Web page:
Who should buy the Brooks Launch GTS 8
Go for the Launch GTS 8 as long as:
Who should NOT buy it
If you want a shoe for easy days, the Brooks Launch GTS 8 is not it. It's a moderate stability shoe, which means it's not suited for those with severe overpronation (feet roll inward excessively) and supinators (feet roll outward).
If you're planning to run long miles in it, you might want to reconsider. There have been reports of pain developing in the lower legs at the end of the run.
What changed: Launch GTS 8 vs. Ravenna 11
To streamline its shoe models, Brooks finally renames the Ravenna to Launch GTS. Marking this change, here are some of the updated features from the Launch GTS 8:
- Roomier forefoot
- More breathability due to the new Air Mesh upper
- Smoother transitions and durability, thanks to the added rubber at the forefoot
How does it help overpronators?
As a stability model, it's targeted towards runners who suffer from overpronation or excessive inward rolling of the foot (find out more about it in this pronation guide). But it doesn't solely focus on the underfoot support. Instead, the shoe is designed to control overpronation by guiding and stabilizing the runner's knees. How does it do that?
- The GuideRails technology reduces excess shin and heel rotation, keeping the knee's natural motion in a safe range.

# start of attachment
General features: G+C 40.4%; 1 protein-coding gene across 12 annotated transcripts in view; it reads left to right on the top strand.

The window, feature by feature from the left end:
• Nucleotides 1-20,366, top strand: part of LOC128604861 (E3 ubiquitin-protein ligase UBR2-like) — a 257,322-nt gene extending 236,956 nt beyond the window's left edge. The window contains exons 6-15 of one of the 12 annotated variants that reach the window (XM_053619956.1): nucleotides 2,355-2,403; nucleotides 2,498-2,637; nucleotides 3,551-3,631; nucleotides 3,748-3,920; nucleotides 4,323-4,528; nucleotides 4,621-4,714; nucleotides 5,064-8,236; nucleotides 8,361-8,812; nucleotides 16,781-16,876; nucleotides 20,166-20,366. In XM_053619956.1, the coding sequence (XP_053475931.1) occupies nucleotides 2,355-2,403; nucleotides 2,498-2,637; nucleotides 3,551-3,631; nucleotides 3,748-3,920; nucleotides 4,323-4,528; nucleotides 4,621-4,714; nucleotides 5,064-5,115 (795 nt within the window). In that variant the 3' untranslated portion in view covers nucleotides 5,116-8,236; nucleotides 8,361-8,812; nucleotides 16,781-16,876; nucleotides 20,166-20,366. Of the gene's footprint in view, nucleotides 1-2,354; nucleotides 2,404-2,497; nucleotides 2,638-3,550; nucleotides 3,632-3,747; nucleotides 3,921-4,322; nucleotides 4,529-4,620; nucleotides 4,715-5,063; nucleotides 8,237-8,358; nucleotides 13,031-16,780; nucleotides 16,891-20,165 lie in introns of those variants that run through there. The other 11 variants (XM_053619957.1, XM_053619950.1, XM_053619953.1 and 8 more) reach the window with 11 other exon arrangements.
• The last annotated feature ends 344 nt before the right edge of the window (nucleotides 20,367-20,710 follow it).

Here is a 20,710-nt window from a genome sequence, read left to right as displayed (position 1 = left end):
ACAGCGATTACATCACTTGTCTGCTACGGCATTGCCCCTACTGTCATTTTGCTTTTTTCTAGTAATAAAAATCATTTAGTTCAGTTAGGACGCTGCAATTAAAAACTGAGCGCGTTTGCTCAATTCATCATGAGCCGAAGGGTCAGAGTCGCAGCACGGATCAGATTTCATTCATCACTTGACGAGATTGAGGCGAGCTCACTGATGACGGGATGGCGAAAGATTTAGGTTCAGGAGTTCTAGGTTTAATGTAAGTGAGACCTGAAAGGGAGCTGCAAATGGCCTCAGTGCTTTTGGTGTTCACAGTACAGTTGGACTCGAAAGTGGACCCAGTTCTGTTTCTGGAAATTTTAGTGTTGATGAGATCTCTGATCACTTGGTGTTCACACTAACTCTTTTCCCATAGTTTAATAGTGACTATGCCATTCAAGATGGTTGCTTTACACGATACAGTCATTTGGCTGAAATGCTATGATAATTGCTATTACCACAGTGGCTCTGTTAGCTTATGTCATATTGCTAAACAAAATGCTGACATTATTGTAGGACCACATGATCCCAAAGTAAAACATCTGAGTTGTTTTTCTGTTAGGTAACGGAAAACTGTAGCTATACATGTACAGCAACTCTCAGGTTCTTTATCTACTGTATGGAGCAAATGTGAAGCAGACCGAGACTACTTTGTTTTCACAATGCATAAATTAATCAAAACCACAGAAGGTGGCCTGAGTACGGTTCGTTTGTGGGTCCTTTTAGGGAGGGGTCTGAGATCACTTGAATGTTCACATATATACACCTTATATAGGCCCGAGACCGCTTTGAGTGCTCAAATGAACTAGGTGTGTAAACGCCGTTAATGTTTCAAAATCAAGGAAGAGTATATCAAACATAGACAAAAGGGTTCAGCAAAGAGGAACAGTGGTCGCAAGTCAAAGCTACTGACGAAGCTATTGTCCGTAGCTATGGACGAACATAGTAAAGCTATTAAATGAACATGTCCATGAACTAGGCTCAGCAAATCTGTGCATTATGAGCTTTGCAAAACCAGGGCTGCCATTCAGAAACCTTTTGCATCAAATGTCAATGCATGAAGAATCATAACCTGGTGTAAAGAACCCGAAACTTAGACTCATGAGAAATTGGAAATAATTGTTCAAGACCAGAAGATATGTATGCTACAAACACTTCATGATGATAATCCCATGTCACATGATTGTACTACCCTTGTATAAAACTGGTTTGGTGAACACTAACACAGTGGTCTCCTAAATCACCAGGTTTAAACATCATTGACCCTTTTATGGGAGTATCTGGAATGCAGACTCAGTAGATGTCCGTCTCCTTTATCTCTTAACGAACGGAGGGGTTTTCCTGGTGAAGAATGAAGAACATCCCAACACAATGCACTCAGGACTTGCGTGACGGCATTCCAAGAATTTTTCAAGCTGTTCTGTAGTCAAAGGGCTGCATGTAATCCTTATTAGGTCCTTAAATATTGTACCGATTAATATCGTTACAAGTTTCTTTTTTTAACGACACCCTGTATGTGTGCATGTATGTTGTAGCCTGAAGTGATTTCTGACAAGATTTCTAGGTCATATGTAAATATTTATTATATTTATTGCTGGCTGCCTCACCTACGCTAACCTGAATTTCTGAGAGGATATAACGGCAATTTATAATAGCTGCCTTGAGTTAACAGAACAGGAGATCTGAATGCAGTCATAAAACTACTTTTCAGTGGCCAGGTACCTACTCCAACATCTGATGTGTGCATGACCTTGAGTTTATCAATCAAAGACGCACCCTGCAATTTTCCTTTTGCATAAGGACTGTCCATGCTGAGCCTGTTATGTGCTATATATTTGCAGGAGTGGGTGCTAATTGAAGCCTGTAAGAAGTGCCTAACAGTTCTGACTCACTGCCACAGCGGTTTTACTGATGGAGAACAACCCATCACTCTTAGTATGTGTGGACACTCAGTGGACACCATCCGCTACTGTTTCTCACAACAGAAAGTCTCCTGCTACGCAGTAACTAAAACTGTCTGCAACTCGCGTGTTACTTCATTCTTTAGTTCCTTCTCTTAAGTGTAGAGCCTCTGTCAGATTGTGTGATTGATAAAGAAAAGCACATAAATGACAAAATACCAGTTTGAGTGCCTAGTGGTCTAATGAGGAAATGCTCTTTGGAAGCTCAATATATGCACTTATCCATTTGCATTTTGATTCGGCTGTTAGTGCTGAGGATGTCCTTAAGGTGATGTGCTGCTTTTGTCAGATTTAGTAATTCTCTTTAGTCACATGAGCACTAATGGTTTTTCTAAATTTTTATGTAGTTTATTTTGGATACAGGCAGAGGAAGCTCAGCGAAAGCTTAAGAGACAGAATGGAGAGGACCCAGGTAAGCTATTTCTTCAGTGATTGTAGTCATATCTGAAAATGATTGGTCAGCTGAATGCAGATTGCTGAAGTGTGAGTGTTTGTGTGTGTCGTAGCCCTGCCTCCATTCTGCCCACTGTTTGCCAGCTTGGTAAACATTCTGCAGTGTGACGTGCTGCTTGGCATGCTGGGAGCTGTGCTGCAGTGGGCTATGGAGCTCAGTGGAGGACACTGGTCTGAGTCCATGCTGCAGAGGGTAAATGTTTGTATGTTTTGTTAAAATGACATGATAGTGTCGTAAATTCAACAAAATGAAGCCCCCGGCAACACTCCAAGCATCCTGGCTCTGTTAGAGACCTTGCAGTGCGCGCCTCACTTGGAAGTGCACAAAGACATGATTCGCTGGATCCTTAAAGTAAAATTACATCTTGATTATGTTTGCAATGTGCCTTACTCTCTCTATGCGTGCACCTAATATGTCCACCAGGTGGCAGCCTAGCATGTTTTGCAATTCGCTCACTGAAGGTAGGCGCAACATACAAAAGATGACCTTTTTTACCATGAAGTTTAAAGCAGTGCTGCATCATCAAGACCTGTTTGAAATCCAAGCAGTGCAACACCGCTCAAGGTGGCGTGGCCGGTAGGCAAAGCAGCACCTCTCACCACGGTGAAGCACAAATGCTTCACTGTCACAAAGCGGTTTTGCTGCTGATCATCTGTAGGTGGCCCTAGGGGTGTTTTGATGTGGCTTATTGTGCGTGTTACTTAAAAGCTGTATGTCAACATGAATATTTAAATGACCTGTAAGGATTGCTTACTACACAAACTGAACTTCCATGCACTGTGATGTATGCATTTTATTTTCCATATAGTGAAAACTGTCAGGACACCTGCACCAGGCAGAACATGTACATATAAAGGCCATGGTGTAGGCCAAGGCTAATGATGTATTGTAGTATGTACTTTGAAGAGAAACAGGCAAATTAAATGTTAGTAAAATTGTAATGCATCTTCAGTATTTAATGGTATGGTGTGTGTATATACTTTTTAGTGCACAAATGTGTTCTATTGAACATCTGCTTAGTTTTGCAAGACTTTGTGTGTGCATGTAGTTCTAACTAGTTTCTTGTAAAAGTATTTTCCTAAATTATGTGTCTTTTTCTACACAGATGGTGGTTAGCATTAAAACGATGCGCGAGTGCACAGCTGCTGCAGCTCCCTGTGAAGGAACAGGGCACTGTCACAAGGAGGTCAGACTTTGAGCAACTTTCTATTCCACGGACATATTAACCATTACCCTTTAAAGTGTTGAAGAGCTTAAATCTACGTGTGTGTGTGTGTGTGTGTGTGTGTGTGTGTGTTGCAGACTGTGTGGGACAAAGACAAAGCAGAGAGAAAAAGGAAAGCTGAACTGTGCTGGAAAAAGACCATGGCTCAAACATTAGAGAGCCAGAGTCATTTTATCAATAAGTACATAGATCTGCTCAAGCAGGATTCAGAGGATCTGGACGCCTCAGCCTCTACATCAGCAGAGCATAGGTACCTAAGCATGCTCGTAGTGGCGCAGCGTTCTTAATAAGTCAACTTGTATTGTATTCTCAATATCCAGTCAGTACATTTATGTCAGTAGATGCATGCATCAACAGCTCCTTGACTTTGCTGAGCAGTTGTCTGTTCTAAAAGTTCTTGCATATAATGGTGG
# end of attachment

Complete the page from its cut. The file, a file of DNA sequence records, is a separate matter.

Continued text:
- Contrary to the Launch 8 (non-GTS version/neutral counterpart), the shoe has more midfoot rubber coverage, generating more grip for a slip-free ride.
- To add to the shoe's stability, it has a broader platform than the Launch 8 for a better foot plant.
Brooks Launch GTS 8: A stable ride that doesn't overdo it
Unlike other stability shoes, the Launch GTS 8 offers "very mild" support. Experts say that the GuideRails are almost "invisible" and only work when needed, making the ride adaptive and NOT restrictive.
It has a performance-oriented fit — very snug in the midfoot and opens up in the forefoot.
Don't worry about slips
Experts find the ride very surefooted thanks to the combination of the shoe's fit, overlays, sidewalls, and wide outsole.
A welcome element
The gusseted tongue prevents unwanted movements and rotation while promoting a more "secure lockdown."
The Launch GTS 8 is ready for summer and winter
Almost all testers agree that it breathes "great" during hot days and gives enough warmth during winter.
A cozy haven for the feet
Runners attribute this to the shoe's breathability, roomy toe box, and flexible upper.
After logging 100 miles, athletes still haven't seen any noticeable wear. They predict that the shoe can last between 250-400 miles.
Brooks Launch GTS 8: Lacks life
Reviewers say that the BioMoGo foam doesn't work. It makes the ride "uninspiring," "stiff," and "dead," even after the break-in period.
Mediocre heel hold
It's not as secure as the Launch 7. It's slippery, and some had to use a runner's knot to avoid slippage.
The outsole is quite narrow in the midfoot, making the run a little unstable, especially in this area.
The eyelets have plastic around them which causes pressure on the foot when it flexes.